Yang in Decomposing Factor Momentum  found empirical evidence that supports a hypothesis that factor momentum (FM) could proﬁt from consistently buying (selling) factors with positive (negative) average returns instead of factor timing. This is a result of decomposing factor momentum into two strategies. According to the author, the ﬁrst strategy (FT) is a dynamic, one-sided factor timing portfolio. This strategy only trades the factor if the short-term one year return deviates from the prevailing mean and holds a zero factor position if they move in the same direction. As a result, this approach isolates the factor timing beneﬁt from factor premiums. The second strategy (BH) holds a quasi-static factor position because the position is changed only if the sign of the prevailing mean return changes, but this occurs only rarely. As a result, this approach passively collects factor premiums. The results mentioned above can also be observed by looking at the cumulative return of factor portfolios based on already published factors. Factor portfolios are also compared with a traditional stock momentum.
As we can see in the following chart, the buy & hold strategy of published anomalies and also factor momentum strategy are both profitable.
Strategy rotation was also in the scope of interest of Zaremba and Umutlu in Strategies Can Be Expensive Too! . This research uses a strategy-rotation approach by using the value spread, where the value spread of a long-short anomaly portfolio is simply the difference in valuation ratios between the long and the short sides of the trade. Aforementioned is simply a measure of how cheap or expensive a given strategy currently is. As the research shows, the value spread can be utilized to select the future winners from a broader set of strategies and later on, those strategies are used for country asset allocation.
Academic research is usually just a source of inspiration. In practice, every portfolio manager or investor implement ideas differently. No company uses strategies as they are described (and I am sure, you, our readers, do not use research this way too). Each investor almost always uses a different definition of factor strategies or mix them together differently to better suit their needs better.
Let’s see, for example, our simple Quantpedia’s case study of calendar strategies. In this study, we selected four seasonal strategies from our Screener. But we used different trading rules than those stated in source research papers, plus we added a risk filter. Therefore, the model positions are different from the original ideas in research. If somebody else would implement this composite strategy, they would probably use a different risk filter, different rules and different weighting (and different strategies). However, this dilutes the number of practitioners that trade the exact same strategy and their positions in time would be different.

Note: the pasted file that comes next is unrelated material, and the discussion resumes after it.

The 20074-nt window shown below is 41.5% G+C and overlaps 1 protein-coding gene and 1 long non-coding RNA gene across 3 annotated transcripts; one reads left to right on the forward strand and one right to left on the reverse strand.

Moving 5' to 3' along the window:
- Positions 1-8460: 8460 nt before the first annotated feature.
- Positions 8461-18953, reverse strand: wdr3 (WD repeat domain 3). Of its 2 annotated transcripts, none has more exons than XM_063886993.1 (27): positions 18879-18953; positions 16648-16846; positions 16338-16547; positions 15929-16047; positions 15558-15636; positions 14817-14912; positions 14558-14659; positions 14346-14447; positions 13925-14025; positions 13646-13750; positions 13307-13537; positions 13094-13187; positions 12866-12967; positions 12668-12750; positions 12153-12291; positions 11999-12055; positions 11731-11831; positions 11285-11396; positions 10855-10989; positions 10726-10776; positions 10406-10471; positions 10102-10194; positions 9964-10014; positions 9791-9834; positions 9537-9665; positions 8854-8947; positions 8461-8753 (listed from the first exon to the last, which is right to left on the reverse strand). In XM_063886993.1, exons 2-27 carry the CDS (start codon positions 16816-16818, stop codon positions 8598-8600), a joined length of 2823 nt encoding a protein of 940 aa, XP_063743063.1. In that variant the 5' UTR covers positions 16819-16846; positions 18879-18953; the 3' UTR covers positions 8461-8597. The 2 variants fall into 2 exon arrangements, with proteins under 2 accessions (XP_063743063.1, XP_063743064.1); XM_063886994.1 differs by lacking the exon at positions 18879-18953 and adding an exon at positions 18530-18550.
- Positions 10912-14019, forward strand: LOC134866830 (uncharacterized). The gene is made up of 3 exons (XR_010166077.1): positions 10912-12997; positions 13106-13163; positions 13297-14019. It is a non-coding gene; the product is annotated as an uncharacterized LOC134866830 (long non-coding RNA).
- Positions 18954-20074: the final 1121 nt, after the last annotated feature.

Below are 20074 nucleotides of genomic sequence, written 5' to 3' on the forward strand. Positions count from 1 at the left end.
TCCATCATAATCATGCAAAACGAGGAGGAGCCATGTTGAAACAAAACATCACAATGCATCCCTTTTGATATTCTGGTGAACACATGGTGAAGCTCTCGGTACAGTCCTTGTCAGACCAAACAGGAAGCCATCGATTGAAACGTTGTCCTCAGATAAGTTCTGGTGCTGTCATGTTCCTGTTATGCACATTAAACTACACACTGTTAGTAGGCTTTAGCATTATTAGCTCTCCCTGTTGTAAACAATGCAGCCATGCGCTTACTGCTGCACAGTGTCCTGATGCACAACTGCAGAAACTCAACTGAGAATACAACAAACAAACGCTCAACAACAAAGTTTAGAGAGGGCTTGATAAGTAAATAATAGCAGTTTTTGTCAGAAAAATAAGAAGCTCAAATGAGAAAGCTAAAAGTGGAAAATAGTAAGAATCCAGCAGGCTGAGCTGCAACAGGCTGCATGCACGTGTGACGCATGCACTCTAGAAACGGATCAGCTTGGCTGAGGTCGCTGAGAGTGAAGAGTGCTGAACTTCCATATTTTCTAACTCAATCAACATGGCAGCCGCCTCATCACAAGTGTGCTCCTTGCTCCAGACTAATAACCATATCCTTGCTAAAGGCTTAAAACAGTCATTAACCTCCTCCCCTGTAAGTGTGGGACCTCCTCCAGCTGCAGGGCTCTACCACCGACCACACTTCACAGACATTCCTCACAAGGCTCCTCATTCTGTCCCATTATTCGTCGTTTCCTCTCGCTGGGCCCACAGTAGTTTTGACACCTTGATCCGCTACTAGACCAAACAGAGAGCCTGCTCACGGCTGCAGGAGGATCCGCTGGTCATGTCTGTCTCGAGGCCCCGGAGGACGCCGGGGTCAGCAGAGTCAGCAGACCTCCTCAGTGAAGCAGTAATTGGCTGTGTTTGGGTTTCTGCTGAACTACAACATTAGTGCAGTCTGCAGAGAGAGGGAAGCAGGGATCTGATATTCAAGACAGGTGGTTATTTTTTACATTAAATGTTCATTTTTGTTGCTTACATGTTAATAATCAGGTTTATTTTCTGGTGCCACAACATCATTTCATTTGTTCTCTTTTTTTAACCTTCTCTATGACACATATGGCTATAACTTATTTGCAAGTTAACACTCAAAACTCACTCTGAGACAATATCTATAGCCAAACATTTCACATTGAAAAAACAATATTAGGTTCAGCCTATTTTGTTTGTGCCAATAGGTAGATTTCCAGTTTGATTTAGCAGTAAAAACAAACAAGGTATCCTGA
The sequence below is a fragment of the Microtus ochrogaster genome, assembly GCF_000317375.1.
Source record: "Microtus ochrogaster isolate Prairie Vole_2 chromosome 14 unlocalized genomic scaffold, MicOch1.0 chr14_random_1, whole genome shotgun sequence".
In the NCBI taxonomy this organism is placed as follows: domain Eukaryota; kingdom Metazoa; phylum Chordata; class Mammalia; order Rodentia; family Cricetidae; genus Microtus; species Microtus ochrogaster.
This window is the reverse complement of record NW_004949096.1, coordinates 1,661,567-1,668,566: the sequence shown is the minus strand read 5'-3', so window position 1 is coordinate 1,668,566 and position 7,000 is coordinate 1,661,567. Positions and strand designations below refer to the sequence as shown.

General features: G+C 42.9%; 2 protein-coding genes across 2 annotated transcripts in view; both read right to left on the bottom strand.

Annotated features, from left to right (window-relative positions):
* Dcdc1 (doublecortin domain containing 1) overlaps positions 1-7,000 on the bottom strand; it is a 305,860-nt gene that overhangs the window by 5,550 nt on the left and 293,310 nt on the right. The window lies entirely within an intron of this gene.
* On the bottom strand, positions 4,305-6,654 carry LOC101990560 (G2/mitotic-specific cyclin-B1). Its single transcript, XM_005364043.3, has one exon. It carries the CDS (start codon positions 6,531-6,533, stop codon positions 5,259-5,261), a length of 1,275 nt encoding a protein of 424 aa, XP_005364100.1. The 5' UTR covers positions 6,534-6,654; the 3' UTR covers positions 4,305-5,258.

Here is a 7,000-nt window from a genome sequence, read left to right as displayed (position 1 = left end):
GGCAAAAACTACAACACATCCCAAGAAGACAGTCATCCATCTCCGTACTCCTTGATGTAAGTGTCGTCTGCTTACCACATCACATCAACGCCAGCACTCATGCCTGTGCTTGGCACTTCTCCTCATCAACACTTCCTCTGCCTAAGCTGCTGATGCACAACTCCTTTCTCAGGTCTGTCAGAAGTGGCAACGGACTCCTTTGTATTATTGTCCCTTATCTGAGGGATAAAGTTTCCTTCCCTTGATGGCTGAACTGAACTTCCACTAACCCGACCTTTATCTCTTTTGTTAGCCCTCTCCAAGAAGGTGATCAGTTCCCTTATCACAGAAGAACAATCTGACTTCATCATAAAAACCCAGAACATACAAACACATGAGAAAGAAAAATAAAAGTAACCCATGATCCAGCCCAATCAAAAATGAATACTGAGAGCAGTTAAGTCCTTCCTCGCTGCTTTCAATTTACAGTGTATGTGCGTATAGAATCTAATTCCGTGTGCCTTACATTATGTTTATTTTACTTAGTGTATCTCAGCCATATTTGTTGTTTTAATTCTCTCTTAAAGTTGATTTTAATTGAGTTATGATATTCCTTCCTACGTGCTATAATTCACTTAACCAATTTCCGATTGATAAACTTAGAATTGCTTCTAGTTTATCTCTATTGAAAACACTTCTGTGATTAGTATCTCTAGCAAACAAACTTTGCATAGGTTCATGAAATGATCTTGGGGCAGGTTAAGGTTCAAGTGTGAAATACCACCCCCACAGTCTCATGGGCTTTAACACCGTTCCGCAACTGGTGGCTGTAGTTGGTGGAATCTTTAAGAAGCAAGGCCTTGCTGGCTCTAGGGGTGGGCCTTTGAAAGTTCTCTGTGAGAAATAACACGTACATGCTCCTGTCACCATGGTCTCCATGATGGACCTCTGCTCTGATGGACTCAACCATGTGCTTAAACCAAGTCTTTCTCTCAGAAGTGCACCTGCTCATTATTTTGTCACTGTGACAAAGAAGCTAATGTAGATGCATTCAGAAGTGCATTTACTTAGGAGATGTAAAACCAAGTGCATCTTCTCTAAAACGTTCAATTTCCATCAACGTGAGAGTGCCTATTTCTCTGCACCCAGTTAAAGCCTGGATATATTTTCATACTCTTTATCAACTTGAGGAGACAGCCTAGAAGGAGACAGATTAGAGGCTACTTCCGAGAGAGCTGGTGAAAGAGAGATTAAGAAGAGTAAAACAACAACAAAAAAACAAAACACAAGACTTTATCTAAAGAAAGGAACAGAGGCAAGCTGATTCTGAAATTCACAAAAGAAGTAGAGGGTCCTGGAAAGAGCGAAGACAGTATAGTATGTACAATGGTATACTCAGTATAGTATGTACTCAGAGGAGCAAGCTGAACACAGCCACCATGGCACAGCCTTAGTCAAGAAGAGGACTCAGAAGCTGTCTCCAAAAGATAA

Moreover, in the first case study, we utilize only SPY ETF as a trading instrument. In our following work, we added more ETFs, and we choose them into our calendar portfolio based on their momentum for three different periods. We definitely do not state that our implementation is the best, but we aim to provide an example that every idea is adapted differently, which dilutes the concentration of trading positions.
Apart from different trading instruments within the same asset class or different risk-filters or lookback periods and holding periods, there is another major possibility to utilize the idea, but avoiding the risk of concentration. If one anomaly is discovered in one asset class, many researchers tend to explore whether the same concept can be utilized in a different asset class. For example, momentum started as an equity anomaly, but later it was found everywhere as Asness, Moskowitz, and Pedersen in Value and Momentum Everywhere . Such thinking is not exclusive to researchers and practitioners tend to do the same.
So, what’s the conclusion? Arbitraging strategies away is not that simple, there are limits to arbitrage, and most importantly, the capital is nor infinite, nor risk-free. No doubt, profits after publication would be lower. Since the publication of a research paper is a long process, the decrease in performance could be avoided by early-adopting the ideas by studying working papers. Moreover, it is possible to rotate anomalies, trying to pick the best performers or include a set of anomalies in a diversified portfolio.
It helps to include the most recent research and anomalies. Academic research is usually not used without changes but as a source of ideas for implementation. Investors tend to adapt the concepts to their preferable investment universe, asset classes, risk-aversion, the composition of their existing portfolio, rebalancing period or combine them with other ideas. Aforementioned reduces the concentration of trading the same strategy because this usually does not happen.
 Asness, Cliff S. and Moskowitz, Tobias J. and Pedersen, Lasse Heje, Value and Momentum Everywhere (June 1, 2012). Chicago Booth Research Paper No. 12-53; Fama-Miller Working Paper. Available at SSRN: https://ssrn.com/abstract=2174501 or http://dx.doi.org/10.2139/ssrn.2174501
 Huang, Jing-Zhi Jay and Huang, Zhijian, Real-Time Profitability of Published Anomalies: An Out-of-Sample Test (March 12, 2014). Quarterly Journal of Finance, Volume 3, Issue 3n4, 2013. Available at SSRN: https://ssrn.com/abstract=1571706 or http://dx.doi.org/10.2139/ssrn.1571706
 McLean, R. David and Pontiff, Jeffrey, Does Academic Research Destroy Stock Return Predictability? (January 7, 2015). Journal of Finance, Forthcoming. Available at SSRN: https://ssrn.com/abstract=2156623 or http://dx.doi.org/10.2139/ssrn.2156623
 Zaremba, Adam and Umutlu, Mehmet, Strategies Can Be Expensive Too! The Value Spread and Asset Allocation in Global Equity Markets (2018). Applied Economics, 2018, 50 (60): 6529-6546. Available at SSRN: https://ssrn.com/abstract=3332931